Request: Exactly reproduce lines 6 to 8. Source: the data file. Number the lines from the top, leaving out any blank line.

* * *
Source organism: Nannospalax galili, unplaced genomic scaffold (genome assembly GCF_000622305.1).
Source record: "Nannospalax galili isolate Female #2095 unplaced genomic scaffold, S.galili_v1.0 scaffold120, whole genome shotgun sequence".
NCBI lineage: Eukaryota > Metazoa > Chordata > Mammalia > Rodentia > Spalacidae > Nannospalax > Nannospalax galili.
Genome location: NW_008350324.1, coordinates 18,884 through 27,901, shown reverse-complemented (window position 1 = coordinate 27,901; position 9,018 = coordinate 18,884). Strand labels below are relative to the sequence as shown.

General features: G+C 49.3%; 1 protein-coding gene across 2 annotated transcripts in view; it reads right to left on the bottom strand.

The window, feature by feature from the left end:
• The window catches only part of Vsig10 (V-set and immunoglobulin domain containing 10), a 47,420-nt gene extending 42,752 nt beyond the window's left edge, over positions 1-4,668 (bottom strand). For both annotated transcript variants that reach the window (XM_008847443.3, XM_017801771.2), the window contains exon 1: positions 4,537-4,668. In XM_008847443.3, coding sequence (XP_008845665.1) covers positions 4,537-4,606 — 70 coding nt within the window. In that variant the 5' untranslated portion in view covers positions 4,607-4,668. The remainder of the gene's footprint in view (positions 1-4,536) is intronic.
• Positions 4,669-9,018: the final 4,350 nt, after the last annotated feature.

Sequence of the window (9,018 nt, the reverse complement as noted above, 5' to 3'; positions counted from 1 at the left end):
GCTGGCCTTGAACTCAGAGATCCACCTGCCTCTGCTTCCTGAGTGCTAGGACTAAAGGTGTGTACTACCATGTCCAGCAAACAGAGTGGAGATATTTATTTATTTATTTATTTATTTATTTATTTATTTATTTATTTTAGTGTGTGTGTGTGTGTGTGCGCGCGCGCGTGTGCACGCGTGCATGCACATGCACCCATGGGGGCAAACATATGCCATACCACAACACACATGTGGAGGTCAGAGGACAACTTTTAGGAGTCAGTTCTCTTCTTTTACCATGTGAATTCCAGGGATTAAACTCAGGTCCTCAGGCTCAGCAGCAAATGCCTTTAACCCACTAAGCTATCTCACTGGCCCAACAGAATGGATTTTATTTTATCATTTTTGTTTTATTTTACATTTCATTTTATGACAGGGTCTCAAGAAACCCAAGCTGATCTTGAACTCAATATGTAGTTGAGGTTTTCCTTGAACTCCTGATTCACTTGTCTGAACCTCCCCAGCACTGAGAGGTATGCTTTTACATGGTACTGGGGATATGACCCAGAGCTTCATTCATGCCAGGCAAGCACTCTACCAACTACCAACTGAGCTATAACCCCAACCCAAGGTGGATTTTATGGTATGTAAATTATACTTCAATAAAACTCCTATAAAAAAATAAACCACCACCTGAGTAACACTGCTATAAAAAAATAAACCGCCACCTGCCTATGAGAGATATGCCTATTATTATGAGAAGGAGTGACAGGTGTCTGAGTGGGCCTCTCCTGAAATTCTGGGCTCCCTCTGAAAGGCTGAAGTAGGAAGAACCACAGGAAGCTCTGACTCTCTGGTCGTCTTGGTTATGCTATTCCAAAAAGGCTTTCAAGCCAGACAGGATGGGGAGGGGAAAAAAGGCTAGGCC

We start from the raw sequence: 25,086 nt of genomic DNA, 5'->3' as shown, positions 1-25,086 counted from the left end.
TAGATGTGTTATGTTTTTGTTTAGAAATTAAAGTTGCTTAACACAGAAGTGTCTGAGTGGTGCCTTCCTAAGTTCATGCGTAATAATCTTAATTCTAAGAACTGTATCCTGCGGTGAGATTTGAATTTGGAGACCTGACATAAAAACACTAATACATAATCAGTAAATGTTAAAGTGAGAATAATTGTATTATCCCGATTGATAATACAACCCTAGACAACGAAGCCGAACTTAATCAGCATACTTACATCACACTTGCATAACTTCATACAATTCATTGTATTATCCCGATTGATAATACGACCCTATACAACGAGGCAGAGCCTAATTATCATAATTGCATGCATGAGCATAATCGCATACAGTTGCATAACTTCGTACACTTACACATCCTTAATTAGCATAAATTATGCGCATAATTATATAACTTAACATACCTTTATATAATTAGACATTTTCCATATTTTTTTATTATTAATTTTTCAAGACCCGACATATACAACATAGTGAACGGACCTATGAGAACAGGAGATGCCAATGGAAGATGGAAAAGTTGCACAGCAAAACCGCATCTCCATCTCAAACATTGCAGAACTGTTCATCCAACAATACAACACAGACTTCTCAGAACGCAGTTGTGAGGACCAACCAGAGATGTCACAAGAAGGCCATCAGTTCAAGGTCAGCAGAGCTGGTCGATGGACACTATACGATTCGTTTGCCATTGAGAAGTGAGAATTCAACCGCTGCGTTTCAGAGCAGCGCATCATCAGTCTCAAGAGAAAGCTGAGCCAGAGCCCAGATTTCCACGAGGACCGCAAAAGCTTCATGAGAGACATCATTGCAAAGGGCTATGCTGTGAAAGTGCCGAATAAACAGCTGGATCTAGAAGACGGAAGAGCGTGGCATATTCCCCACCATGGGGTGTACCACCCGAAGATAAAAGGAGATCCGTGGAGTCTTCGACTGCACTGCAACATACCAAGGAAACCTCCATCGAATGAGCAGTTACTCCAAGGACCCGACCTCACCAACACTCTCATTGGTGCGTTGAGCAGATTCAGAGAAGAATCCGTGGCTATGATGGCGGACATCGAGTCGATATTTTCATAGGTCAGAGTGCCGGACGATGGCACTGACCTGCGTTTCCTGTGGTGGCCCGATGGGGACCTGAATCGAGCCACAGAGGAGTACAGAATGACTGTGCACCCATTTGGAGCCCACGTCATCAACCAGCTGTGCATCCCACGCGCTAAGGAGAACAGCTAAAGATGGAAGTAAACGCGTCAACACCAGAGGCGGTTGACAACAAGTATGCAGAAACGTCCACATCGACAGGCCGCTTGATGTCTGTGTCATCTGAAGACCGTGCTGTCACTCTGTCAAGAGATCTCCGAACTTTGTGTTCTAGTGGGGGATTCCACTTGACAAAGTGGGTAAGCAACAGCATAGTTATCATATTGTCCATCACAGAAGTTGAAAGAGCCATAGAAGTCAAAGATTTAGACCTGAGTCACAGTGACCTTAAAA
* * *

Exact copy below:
The window, feature by feature from the left end:
• The window catches only part of Vsig10 (V-set and immunoglobulin domain containing 10), a 47,420-nt gene extending 42,752 nt beyond the window's left edge, over positions 1-4,668 (bottom strand). For both annotated transcript variants that reach the window (XM_008847443.3, XM_017801771.2), the window contains exon 1: positions 4,537-4,668. In XM_008847443.3, coding sequence (XP_008845665.1) covers positions 4,537-4,606 — 70 coding nt within the window. In that variant the 5' untranslated portion in view covers positions 4,607-4,668. The remainder of the gene's footprint in view (positions 1-4,536) is intronic.
• Positions 4,669-9,018: the final 4,350 nt, after the last annotated feature.